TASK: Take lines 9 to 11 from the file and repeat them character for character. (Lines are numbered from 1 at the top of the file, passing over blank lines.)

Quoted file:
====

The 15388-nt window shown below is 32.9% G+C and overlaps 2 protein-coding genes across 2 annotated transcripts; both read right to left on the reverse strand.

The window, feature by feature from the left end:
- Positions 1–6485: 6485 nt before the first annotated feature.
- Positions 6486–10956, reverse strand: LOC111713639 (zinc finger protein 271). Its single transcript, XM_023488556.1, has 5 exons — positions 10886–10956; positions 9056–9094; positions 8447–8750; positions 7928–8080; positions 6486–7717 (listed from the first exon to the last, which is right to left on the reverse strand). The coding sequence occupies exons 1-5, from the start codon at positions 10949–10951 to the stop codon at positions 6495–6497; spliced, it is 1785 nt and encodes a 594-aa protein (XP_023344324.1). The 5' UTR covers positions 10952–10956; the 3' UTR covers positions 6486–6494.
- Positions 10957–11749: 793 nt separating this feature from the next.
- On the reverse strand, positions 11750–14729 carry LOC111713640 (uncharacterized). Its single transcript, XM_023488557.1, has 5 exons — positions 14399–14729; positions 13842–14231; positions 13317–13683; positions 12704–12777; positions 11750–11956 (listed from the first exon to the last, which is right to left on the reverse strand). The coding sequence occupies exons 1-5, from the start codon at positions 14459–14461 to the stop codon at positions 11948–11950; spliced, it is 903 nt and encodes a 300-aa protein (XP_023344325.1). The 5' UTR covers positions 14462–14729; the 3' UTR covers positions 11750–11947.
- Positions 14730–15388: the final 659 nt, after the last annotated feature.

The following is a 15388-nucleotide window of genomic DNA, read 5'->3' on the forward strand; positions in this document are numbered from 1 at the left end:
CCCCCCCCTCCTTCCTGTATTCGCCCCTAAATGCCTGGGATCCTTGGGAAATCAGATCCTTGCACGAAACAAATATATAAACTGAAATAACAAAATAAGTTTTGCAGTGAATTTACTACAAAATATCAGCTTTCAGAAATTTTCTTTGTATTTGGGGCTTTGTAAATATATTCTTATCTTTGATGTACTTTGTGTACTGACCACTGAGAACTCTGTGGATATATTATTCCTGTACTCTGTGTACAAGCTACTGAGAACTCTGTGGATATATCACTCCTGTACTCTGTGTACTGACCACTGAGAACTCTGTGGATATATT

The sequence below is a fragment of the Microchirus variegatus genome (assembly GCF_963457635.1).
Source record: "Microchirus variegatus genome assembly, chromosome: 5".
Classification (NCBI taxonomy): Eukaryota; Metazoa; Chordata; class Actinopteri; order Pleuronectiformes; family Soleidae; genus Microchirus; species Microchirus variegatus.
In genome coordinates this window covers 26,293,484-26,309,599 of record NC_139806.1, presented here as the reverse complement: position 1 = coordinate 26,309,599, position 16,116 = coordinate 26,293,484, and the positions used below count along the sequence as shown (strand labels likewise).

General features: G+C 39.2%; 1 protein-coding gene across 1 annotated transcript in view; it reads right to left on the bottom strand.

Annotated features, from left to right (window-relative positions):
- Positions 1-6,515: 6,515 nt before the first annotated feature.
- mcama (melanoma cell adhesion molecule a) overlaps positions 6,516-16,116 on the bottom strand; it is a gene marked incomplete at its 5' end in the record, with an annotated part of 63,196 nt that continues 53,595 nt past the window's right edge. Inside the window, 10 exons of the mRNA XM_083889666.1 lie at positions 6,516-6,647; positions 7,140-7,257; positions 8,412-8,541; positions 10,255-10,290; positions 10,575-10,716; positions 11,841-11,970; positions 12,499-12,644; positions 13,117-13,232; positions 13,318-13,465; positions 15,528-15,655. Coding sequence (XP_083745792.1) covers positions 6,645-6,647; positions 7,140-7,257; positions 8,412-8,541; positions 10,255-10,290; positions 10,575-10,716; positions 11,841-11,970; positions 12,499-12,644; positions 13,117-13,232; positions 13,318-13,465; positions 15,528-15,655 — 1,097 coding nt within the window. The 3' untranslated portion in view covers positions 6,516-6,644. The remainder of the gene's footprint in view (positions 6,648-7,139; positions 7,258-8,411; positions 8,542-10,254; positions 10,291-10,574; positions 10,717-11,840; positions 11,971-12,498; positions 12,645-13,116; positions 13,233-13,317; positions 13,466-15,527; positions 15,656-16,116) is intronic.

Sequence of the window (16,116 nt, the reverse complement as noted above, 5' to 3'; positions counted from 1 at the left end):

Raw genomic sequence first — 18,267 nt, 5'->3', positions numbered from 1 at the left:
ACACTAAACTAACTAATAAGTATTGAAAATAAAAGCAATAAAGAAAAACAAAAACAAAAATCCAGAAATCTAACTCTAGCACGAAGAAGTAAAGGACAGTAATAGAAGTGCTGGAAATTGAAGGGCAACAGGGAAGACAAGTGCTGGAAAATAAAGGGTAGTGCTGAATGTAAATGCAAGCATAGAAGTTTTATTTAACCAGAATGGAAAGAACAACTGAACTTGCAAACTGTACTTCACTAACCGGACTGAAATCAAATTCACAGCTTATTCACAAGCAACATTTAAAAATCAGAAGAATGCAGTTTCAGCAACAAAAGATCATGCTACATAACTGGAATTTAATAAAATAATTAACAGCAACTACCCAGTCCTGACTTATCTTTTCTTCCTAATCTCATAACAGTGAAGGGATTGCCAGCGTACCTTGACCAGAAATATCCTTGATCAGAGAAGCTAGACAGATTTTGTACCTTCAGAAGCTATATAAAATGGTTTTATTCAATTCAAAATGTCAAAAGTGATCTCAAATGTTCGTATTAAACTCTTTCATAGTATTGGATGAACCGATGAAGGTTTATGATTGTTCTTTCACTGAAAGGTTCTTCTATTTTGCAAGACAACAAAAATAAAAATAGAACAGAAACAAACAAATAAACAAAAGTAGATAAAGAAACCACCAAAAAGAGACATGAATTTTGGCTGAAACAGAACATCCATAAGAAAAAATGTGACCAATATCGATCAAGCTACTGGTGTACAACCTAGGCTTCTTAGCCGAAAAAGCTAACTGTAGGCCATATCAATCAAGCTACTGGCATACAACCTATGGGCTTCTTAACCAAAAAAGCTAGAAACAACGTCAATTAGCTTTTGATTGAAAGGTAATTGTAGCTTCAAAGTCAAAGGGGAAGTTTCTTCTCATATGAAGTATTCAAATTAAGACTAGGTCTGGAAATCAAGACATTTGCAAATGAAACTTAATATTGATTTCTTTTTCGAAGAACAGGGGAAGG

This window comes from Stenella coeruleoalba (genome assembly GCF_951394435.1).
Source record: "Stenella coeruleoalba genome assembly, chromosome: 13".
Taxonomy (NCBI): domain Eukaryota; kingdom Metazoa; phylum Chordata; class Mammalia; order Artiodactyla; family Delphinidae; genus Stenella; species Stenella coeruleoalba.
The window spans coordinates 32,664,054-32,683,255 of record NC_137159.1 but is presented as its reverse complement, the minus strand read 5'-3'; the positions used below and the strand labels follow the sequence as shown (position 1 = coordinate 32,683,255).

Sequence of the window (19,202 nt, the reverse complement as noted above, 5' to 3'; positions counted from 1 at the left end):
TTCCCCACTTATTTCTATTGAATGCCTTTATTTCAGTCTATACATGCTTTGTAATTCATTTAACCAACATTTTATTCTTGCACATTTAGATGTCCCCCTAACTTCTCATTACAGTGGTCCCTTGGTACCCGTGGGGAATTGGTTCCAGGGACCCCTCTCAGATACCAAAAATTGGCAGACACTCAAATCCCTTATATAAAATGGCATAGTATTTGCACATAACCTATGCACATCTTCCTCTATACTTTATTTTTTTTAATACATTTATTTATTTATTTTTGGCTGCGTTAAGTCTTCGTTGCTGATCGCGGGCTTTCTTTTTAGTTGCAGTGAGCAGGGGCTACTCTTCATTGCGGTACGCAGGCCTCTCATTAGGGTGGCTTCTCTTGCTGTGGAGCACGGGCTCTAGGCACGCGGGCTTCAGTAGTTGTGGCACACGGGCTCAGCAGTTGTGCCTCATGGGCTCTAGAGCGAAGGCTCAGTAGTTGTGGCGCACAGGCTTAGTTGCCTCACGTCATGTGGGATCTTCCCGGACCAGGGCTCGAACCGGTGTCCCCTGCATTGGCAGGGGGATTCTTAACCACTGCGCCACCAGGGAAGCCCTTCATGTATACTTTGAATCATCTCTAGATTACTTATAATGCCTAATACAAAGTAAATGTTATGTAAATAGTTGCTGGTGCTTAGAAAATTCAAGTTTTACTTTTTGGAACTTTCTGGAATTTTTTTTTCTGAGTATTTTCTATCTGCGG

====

CCCCCCCCTCCTTCCTGTATTCGCCCCTAAATGCCTGGGATCCTTGGGAAATCAGATCCTTGCACGAAACAAATATATAAACTGAAATAACAAAATAAGTTTTGCAGTGAATTTACTACAAAATATCAGCTTTCAGAAATTTTCTTTGTATTTGGGGCTTTGTAAATATATTCTTATCTTTGATGTACTTTGTGTACTGACCACTGAGAACTCTGTGGATATATTATTCCTGTACTCTGTGTACAAGCTACTGAGAACTCTGTGGATATATCACTCCTGTACTCTGTGTACTGACCACTGAGAACTCTGTGGATATATT

The sequence below is a fragment of the Microchirus variegatus genome (assembly GCF_963457635.1).
Source record: "Microchirus variegatus genome assembly, chromosome: 5".